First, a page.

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Monday, 3 January 2022

Crossing the Circle - new article

We are pleased to start 2022 with an update from Rob Fellman, our resident archivist and PhD candidate with the University of Sheffield! Over to Rob:

Their ‘web’ perhaps began as a Venn diagram of circles that cross together over time to form a singular, collaborative constellation that might be called ‘Third Angel’. As I write this, I realise I have been subconsciously informed by Kelly’s own use of the Venn diagram analogy in a previous Backpages article. I return to this point later and add the words: a process he calls ‘seeking the heart’.

This is an excerpt from an article published in Contemporary Theatre Review’s Backpages in September 2021. As the author of the article, I would describe it as a playful connection with Third Angel’s approach to research within their artistic practice. I am under no illusion that my own research residency with Third Angel is a testament to this very process, and indeed, places me firmly within their ‘Venn diagram’. This article, in part, represents this acknowledgement as I try to connect my own wider research with previously published texts on Third Angel’s working methods. I become unashamedly aware, in turn, of Third Angel’s influence on my own thinking. To what extent am I a neutral observer, and how much of my own view is also theirs? (Or should I say, ours?)

Image: The Earth in Full View, seen from Apollo 17. Credit: NASA.

This article is intended as a creative response to theory, that takes its inspiration from the words of Third Angel and two specific recurring images from within their oeuvre: the Voyager space probe travelling away from Earth, and the idea of the ‘perfect circle’ that our planet appears to be from such distances away…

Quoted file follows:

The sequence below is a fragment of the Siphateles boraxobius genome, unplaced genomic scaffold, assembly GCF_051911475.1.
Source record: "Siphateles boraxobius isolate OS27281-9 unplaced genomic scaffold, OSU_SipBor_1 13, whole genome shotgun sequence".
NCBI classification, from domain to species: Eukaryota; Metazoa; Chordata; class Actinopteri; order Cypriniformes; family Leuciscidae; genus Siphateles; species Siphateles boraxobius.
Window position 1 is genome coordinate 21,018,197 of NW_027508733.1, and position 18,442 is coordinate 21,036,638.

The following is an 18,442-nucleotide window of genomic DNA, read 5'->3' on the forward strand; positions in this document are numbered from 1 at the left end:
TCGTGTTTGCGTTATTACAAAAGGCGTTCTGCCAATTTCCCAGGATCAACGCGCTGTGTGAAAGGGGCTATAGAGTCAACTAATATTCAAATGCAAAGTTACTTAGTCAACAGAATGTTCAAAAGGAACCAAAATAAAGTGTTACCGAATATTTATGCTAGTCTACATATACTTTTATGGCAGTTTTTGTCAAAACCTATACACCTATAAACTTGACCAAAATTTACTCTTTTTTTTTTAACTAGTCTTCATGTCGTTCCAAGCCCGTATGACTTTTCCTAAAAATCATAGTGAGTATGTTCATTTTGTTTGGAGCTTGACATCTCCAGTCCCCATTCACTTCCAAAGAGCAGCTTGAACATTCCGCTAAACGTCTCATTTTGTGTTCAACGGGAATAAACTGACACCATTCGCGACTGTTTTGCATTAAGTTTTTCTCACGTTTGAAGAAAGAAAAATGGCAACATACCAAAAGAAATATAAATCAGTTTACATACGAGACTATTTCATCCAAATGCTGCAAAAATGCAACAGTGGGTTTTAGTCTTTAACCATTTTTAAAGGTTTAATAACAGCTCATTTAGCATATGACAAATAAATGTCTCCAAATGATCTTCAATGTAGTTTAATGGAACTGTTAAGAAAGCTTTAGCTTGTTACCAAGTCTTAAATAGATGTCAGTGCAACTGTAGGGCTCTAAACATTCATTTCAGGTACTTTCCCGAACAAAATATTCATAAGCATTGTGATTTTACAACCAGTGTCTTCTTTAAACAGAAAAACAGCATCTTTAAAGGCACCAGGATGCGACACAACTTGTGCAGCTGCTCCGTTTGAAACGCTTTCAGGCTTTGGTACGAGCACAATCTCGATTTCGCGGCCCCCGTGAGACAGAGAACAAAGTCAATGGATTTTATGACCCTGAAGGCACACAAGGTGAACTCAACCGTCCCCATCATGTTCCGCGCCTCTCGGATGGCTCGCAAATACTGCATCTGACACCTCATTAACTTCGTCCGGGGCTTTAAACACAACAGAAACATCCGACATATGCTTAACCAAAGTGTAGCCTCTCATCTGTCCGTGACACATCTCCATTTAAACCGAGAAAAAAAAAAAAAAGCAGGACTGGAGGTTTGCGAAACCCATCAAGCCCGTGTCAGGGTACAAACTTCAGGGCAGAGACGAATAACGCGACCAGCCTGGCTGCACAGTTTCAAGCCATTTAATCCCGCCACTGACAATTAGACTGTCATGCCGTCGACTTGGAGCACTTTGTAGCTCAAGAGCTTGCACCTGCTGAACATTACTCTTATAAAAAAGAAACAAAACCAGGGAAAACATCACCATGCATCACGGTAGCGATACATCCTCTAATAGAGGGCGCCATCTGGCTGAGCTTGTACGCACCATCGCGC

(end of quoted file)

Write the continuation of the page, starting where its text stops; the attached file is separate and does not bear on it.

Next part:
The circle contains within it a web of connections, of ‘cross-transit’ by which ‘iterations’, or microcos- mic cycles, can form as ideas are tested, adapted, and then repeated (such as trying out an idea in rehearsal). Kelly’s co-artistic counterpart, Rachael Walton, told Philip Stanier of a moment during the making of 9 Billion Miles from Home that marked a processual shift away from factual content, marking ‘the start of a departure from an obsession with Voyager, away from science, towards [the question of] why Voyager was so interesting’. The circle, as opposed to a continuum, illustrates the degrees of academic and practical research in ratio (whether scientific or artistic in origin), like the points of a compass, by which a combination of the full spectrum of possibilities makes a complete – perfect – circle. 

Take a read of the article and see how these two things relate:
Crossing the Circle: A Response to the Role of Research in the Work of Third Angel
by Rob Fellman
in Backpages 31.3, Contemporary Theatre Review, 31:3, pages 364-379. (2021).

Rob Fellman is a Collaborative Doctoral Award holder with Third Angel theatre company and the University of Sheffield, UK. His research explores longevity in the UK arts sector and is supported by the White Rose College of Arts and Humanities.

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